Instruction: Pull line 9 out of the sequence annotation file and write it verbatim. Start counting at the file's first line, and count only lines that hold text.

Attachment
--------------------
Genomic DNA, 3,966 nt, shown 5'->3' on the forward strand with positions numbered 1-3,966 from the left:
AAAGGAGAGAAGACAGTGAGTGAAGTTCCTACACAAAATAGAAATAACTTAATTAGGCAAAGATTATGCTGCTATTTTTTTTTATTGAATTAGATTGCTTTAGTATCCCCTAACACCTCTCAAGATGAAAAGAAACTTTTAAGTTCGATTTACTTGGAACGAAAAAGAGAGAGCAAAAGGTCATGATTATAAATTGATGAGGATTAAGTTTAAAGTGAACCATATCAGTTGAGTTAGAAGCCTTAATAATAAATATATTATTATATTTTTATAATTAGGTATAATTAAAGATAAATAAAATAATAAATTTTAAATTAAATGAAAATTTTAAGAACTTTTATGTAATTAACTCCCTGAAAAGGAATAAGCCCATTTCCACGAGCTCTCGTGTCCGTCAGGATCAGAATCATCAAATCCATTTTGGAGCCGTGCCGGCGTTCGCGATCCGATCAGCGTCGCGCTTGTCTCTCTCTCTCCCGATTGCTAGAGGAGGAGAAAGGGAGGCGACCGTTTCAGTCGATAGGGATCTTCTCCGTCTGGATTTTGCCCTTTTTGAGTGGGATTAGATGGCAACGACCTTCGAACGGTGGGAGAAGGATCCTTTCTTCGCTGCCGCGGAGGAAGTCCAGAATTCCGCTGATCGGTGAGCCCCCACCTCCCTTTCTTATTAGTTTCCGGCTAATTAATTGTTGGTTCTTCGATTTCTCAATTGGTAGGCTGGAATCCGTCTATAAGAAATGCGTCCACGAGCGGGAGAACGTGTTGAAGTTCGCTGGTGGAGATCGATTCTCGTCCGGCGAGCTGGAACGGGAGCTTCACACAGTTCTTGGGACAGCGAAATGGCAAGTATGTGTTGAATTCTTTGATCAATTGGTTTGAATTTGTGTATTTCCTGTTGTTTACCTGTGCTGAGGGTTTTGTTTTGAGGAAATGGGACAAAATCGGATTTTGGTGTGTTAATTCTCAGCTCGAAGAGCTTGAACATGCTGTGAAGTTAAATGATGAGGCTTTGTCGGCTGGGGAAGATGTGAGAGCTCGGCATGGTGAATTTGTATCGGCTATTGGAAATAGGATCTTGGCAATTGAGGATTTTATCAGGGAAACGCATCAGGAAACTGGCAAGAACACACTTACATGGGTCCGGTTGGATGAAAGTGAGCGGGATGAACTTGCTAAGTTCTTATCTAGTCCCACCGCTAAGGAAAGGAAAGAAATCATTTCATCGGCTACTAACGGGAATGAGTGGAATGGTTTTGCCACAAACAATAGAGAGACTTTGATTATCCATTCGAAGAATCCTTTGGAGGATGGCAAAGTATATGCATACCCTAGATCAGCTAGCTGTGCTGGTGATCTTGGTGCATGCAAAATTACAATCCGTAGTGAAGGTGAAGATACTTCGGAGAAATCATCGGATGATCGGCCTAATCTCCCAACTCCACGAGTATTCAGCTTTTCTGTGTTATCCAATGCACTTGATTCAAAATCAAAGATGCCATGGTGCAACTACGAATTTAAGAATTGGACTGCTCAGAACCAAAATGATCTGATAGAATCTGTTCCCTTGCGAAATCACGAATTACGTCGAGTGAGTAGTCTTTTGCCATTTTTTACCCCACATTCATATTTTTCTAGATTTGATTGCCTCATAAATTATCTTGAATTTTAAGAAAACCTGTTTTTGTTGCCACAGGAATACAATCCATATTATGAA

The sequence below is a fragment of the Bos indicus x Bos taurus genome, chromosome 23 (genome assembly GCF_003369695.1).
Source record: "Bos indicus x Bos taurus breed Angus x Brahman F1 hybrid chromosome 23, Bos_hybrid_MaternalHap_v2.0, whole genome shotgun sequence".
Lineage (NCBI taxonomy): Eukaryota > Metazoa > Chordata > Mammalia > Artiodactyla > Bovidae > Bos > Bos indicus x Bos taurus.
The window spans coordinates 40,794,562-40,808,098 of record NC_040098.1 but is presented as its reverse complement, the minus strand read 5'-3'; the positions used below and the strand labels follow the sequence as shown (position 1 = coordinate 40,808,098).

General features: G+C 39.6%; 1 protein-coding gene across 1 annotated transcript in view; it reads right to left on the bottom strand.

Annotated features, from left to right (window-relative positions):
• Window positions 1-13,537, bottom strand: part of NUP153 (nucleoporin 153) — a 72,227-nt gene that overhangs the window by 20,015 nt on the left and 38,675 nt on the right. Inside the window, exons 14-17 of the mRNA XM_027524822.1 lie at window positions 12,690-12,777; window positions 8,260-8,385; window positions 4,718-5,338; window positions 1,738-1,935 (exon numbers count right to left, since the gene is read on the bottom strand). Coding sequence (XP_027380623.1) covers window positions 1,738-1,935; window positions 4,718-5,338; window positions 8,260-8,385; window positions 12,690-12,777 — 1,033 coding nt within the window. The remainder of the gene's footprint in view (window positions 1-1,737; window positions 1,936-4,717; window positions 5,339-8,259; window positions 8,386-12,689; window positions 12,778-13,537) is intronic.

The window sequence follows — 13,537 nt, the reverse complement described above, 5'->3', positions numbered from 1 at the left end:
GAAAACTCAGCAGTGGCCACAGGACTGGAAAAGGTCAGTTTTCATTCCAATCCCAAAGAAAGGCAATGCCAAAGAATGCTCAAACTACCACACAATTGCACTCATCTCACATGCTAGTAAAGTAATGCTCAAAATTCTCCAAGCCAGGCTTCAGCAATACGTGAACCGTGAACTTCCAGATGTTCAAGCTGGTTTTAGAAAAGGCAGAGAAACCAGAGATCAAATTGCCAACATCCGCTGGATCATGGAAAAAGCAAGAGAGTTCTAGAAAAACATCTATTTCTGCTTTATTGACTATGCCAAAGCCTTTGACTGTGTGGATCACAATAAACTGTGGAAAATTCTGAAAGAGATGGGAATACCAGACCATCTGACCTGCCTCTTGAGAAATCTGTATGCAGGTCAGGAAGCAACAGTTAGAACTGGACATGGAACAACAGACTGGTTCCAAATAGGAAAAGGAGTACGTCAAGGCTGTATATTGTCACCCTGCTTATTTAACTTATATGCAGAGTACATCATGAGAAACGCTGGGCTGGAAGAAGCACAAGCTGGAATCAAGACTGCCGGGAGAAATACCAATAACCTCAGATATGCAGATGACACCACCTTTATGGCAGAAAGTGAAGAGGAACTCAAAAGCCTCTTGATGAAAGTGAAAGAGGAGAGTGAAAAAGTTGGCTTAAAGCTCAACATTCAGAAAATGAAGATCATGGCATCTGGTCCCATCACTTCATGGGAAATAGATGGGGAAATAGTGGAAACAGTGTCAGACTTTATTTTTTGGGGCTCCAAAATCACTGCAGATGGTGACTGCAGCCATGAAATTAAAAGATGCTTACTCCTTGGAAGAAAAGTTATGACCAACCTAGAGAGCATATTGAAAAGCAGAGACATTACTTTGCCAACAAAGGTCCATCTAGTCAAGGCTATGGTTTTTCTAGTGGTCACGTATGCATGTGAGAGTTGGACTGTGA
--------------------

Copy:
• Window positions 1-13,537, bottom strand: part of NUP153 (nucleoporin 153) — a 72,227-nt gene that overhangs the window by 20,015 nt on the left and 38,675 nt on the right. Inside the window, exons 14-17 of the mRNA XM_027524822.1 lie at window positions 12,690-12,777; window positions 8,260-8,385; window positions 4,718-5,338; window positions 1,738-1,935 (exon numbers count right to left, since the gene is read on the bottom strand). Coding sequence (XP_027380623.1) covers window positions 1,738-1,935; window positions 4,718-5,338; window positions 8,260-8,385; window positions 12,690-12,777 — 1,033 coding nt within the window. The remainder of the gene's footprint in view (window positions 1-1,737; window positions 1,936-4,717; window positions 5,339-8,259; window positions 8,386-12,689; window positions 12,778-13,537) is intronic.